Stone fruits, also known as drupes, such as nectarines, plums and peaches, may contain useful compounds that help fight-off metabolic syndrome….
Food scientist Luis Cisneros-Zevallos and colleagues from Texas AgriLife Research, part of the Texas A & M University System, showed that compounds that exist in stone fruits could be useful in the fight against metabolic syndrome, in which inflammation and obesity eventually lead to serious illnesses and health problems.
Cisneros-Zevallos said, “In recent years obesity has become a major concern in society due to the health problems associated with it. In the U.S., statistics show that around 30% of the population is overweight or obese, and these cases are increasing every year in alarming numbers.”
Everyone now knows that diet, genetics, lack of sleep, and physical inactivity play a major role in the obesity epidemic. The main concern is obesity’s association with metabolic syndrome. Metabolic syndrome is a collection of conditions, including high blood sugar levels, hypertension, too much fat around the waist, and excessively high cholesterol levels — together, they considerably raise the risk of developing diabetes, having a stroke, or a heart attack.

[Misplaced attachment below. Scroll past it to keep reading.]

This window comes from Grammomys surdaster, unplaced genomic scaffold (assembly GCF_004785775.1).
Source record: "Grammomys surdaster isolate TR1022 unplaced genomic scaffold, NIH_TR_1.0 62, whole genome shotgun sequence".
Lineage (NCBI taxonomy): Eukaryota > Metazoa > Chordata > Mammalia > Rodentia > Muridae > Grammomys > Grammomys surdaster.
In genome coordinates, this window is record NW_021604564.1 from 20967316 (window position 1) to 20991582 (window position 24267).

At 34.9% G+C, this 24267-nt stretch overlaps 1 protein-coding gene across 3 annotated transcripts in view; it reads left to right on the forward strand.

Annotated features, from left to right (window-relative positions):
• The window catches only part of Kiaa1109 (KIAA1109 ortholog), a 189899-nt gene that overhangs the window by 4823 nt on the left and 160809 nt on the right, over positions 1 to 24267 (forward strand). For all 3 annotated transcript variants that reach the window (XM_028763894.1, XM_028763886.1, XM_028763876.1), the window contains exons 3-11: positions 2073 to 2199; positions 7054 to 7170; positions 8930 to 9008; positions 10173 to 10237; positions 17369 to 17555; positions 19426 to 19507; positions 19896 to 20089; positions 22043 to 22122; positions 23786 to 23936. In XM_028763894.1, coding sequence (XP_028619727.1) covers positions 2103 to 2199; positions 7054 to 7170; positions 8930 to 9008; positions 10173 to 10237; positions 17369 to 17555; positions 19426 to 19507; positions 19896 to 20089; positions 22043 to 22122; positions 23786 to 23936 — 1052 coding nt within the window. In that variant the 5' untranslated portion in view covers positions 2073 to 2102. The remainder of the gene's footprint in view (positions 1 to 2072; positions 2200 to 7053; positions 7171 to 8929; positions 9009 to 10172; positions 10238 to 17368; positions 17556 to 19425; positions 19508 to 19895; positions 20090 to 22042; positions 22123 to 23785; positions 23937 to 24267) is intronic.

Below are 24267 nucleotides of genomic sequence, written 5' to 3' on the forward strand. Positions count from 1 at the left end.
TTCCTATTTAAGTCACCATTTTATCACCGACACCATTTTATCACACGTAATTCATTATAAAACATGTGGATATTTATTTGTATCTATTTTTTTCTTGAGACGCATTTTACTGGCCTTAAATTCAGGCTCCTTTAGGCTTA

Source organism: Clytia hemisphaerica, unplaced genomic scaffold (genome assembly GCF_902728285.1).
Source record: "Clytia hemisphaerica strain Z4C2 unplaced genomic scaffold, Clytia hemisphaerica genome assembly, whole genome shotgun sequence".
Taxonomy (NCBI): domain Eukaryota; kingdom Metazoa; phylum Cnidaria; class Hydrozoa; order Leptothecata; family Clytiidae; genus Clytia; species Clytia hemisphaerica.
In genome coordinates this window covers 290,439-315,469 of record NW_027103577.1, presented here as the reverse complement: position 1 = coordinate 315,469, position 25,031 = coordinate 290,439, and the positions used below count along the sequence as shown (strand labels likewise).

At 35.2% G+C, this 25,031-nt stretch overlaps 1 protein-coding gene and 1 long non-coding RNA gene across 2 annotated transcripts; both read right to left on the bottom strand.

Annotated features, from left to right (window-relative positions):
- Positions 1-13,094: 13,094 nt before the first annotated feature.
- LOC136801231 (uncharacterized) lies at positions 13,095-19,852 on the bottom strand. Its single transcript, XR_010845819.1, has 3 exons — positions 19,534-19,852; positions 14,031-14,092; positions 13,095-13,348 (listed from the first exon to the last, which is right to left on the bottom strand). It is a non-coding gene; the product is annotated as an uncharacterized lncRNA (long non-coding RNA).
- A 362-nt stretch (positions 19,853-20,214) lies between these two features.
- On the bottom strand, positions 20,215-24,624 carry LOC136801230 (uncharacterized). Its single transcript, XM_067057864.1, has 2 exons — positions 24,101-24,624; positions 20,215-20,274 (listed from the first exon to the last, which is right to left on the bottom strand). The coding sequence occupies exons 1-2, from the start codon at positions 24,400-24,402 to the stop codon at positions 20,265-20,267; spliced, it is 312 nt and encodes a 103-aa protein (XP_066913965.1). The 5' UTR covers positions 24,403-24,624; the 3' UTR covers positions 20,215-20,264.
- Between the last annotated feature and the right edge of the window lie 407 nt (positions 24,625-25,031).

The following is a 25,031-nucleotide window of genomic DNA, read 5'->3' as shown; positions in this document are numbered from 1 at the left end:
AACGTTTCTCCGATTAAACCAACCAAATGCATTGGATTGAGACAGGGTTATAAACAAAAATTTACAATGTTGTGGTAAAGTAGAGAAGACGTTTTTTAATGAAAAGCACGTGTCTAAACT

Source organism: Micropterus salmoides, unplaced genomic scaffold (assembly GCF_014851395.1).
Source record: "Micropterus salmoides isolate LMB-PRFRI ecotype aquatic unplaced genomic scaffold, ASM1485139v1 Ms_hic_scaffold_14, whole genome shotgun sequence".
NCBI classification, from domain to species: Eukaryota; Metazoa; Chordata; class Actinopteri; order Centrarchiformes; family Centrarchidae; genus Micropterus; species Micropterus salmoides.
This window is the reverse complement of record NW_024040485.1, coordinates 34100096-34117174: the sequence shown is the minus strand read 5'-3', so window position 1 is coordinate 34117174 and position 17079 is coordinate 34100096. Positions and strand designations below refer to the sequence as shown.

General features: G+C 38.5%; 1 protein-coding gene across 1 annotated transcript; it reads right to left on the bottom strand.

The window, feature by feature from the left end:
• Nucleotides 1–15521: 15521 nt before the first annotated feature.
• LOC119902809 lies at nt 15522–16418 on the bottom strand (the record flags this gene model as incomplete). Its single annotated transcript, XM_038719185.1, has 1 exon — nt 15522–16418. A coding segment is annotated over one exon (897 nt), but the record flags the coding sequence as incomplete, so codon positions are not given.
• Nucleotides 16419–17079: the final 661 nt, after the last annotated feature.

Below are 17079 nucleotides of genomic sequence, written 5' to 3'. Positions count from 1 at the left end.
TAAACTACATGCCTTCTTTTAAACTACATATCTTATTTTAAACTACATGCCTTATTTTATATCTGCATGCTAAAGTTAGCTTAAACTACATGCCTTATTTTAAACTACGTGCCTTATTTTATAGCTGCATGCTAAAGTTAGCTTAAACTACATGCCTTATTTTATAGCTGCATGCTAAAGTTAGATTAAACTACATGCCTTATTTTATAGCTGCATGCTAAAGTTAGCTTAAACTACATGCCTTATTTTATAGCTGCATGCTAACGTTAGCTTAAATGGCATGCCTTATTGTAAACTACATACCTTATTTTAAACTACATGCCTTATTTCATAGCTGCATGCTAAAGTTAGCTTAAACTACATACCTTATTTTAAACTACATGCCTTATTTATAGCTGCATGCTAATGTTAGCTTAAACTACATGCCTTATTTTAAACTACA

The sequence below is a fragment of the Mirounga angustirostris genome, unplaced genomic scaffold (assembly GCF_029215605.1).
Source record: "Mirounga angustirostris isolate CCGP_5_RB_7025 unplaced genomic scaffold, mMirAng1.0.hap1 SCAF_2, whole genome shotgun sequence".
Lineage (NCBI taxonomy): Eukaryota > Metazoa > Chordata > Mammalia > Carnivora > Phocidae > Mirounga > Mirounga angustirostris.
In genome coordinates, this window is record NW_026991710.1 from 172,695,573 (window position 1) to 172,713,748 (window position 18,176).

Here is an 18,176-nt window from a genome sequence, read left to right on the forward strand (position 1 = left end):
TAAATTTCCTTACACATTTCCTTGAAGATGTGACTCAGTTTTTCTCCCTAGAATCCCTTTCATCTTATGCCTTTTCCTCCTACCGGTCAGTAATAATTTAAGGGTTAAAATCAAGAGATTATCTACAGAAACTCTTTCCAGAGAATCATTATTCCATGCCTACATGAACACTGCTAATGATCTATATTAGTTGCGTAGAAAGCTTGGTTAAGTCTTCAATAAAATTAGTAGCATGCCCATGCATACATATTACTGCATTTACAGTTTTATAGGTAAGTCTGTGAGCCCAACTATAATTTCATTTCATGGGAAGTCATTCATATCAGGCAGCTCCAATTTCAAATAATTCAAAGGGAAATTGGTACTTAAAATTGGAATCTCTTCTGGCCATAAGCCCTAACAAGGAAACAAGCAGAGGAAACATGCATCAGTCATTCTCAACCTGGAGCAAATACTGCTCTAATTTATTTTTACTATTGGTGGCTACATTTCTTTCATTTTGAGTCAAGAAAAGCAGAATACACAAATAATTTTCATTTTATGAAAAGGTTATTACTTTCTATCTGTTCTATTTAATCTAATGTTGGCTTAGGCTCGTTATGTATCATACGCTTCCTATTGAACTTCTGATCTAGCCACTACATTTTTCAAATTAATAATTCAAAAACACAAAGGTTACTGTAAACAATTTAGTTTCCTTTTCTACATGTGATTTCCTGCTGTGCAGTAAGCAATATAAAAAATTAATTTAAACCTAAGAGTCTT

Cisneros-Zevallos said, “Our studies have shown that stone fruits — peaches, plums and nectarines — have bioactive compounds that can potentially fight the syndrome.” “Our work indicates that phenolic compounds present in these fruits have anti-obesity, anti-inflammatory and anti-diabetic properties in different cell lines and may also reduce the oxidation of bad cholesterol LDL which is associated to cardiovascular disease.”
Cisneros-Zevallos explained: “Our work shows that the four major phenolic groups — anthocyanins, clorogenic acids, quercetin derivatives and catechins — work on different cells — fat cells, macrophages and vascular endothelial cells. They modulate different expressions of genes and proteins depending on the type of compound.”
“However, at the same time, all of them are working simultaneously in different fronts against the components of the disease, including obesity, inflammation, diabetes and cardiovascular disease.”
The researchers say that this is the first time bioactive compounds from a fruit have been demonstrated to have the potential to attack a disease from several different fronts.
Cisneros-Zevallos added, “Each of these stone fruits contain similar phenolic groups but in differing proportions so all of them are a good source of health promoting compounds and may complement each other.”
The scientists now plan to determine what the role each type of compound has, at a molecular level. They also wish to confirm their animal studies.
The researchers will present their findings at the American Chemical Society in Philadelphia in August, 2012.